print "hello", >> file
exarkun at intarweb.us
Tue Feb 25 21:40:08 CET 2003
On Tue, Feb 25, 2003 at 08:22:43PM +0000, phil hunt wrote:
> On Tue, 25 Feb 2003 13:47:04 -0500, Jp Calderone <exarkun at intarweb.us> wrote:
> > This rebinds "s" to a new string object. I suppose this hypothetical "<<"
> >operator could do the same.
> Indeed. IMOv it's irrelevant whether += (or <<, or whatever) is
> implemented by modifying an existing object or binding to a new one
> -- that's just an implementation detail, of no more significance
> bthan whether the underlying processor is a Pentium or ARM.
No way. It -totally- matters. Imagine you have a Queue object you use to
pass messages between two unrelated parts of your program. You could define
+= for this Queue to add new messages to it.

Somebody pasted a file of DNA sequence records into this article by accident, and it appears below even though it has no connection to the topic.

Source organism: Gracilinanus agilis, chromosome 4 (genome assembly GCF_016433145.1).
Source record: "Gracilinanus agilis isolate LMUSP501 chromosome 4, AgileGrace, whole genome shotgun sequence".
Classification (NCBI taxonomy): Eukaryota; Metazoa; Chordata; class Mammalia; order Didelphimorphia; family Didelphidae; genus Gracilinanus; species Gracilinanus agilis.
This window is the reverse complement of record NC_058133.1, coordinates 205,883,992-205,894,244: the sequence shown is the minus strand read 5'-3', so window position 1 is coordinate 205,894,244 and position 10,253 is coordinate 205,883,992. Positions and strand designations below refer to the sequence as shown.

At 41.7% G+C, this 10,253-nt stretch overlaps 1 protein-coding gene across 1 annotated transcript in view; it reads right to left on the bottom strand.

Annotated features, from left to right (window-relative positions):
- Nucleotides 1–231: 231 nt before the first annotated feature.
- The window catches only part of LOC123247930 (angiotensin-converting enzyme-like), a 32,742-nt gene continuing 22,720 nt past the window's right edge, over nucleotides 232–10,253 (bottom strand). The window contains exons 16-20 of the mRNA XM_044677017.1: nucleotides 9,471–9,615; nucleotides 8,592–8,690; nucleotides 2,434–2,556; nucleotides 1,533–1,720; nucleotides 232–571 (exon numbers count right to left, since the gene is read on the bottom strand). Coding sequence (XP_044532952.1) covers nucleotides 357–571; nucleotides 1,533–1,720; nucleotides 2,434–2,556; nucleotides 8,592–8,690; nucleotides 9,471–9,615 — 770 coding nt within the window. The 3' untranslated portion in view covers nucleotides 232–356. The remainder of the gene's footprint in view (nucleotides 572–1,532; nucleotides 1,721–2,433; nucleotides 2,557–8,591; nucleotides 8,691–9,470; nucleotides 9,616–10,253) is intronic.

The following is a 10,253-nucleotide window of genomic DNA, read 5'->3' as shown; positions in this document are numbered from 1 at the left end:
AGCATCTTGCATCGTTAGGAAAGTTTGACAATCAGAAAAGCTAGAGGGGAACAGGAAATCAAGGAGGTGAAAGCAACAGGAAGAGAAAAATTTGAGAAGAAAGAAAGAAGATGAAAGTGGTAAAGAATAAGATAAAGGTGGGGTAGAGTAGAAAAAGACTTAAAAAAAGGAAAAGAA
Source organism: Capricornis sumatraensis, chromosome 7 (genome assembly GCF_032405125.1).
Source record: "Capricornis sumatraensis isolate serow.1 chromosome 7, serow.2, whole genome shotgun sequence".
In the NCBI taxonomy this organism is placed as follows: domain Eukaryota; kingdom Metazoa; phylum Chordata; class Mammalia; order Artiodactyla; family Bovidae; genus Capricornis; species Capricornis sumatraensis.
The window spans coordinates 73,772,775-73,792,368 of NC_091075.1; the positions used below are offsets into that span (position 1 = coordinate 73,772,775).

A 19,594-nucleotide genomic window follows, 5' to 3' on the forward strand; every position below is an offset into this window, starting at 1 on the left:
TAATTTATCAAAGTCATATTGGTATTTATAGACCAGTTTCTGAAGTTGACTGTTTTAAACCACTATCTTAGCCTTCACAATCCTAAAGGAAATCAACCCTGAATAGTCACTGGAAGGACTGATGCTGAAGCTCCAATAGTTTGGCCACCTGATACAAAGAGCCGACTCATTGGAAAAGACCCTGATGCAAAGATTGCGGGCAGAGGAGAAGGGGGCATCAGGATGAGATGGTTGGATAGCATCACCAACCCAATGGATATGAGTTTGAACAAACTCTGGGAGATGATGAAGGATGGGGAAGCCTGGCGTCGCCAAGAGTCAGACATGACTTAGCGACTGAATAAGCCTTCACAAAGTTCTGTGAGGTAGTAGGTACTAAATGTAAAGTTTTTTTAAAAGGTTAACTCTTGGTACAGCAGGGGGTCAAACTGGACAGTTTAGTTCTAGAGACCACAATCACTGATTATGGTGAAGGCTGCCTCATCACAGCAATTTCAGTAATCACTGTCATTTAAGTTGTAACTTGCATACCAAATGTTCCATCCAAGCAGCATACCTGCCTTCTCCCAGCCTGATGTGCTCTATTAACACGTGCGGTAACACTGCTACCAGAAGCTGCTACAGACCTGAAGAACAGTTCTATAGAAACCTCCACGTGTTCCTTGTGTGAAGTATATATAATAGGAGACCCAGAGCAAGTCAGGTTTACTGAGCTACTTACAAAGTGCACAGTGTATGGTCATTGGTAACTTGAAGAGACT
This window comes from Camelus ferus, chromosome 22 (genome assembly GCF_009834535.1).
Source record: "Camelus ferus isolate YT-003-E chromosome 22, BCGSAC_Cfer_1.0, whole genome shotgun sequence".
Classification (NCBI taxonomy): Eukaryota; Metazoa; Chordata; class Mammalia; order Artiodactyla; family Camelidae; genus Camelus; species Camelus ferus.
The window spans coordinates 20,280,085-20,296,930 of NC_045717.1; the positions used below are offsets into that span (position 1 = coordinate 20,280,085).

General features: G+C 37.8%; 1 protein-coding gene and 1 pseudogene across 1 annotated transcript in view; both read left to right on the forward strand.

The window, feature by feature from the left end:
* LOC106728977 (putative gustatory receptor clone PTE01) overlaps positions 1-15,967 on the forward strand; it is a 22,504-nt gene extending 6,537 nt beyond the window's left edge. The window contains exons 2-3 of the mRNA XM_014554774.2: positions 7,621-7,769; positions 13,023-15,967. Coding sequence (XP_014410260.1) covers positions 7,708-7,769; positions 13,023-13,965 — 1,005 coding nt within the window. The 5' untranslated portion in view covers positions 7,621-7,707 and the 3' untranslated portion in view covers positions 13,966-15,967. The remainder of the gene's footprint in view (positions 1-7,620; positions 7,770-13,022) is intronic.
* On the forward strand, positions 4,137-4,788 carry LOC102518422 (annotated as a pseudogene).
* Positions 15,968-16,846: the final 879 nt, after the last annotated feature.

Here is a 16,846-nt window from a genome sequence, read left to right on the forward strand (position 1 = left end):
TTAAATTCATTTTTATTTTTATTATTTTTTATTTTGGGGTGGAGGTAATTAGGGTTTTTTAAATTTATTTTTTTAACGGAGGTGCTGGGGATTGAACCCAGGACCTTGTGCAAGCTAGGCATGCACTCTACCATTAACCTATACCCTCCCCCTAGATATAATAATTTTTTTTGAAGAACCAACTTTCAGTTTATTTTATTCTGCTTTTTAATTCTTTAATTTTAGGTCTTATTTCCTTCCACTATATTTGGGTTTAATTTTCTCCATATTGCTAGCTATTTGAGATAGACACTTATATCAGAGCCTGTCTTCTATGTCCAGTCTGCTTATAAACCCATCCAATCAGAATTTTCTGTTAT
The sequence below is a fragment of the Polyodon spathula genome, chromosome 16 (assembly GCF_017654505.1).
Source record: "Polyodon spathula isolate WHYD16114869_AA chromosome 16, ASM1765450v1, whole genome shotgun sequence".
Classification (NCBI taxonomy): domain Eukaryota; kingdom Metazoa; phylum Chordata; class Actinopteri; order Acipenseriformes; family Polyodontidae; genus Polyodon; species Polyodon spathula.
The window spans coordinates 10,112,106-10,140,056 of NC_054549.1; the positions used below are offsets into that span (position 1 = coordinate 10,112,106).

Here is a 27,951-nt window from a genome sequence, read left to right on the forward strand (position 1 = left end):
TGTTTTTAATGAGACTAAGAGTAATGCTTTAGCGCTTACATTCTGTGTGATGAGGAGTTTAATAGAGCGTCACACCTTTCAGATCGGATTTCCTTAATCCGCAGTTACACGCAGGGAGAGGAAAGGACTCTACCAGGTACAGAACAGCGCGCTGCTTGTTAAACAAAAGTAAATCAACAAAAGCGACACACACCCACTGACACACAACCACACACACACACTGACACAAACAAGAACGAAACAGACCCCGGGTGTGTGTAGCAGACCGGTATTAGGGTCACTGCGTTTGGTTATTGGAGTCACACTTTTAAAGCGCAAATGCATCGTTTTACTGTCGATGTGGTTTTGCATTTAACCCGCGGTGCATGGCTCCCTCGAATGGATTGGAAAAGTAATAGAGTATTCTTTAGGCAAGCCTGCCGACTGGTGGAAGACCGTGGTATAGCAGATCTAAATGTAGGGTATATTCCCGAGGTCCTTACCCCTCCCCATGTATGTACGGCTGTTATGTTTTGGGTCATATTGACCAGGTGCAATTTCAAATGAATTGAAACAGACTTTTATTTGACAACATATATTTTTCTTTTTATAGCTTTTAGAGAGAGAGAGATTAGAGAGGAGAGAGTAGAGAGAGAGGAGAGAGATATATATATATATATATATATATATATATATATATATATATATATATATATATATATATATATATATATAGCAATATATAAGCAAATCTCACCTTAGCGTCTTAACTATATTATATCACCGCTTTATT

messageQueue += newMessage
message = messageQueue.pop()
Now imagine that += rebinds the left-hand argument to a new Queue object.
Oops! The other part of your program will never receive any messages!
Ignore that this is a ridiculous example (who would have an immutable
Queue?) and just consider the implications of the implementation leaving
unspecified whether an operation modified the object in place or rebound it
to a new one. It is unlikely that any programs would work at all.
> > OTOH, why does anyone want yet -another- way to
> >concatenate strings?
> I don't particularly. I think that if Python had been designed from
> scratch to use << for all 3, it'd be more concise and a cleaner
> design -- but we are not designing Python from scratch.
Or possibly if "print" did not exist at all ;) The file IO API is quite
clean and consise if you disregard it (sys.stdin and sys.stdout have "read"
and "write" methods, like any other file). However, just for fun:
def __lshift__(self, arg):
Knock yourself out ;)
"One World, one Web, one Program." - Microsoft(R) promotional ad
"Ein Volk, ein Reich, ein Fuhrer." - Adolf Hitler
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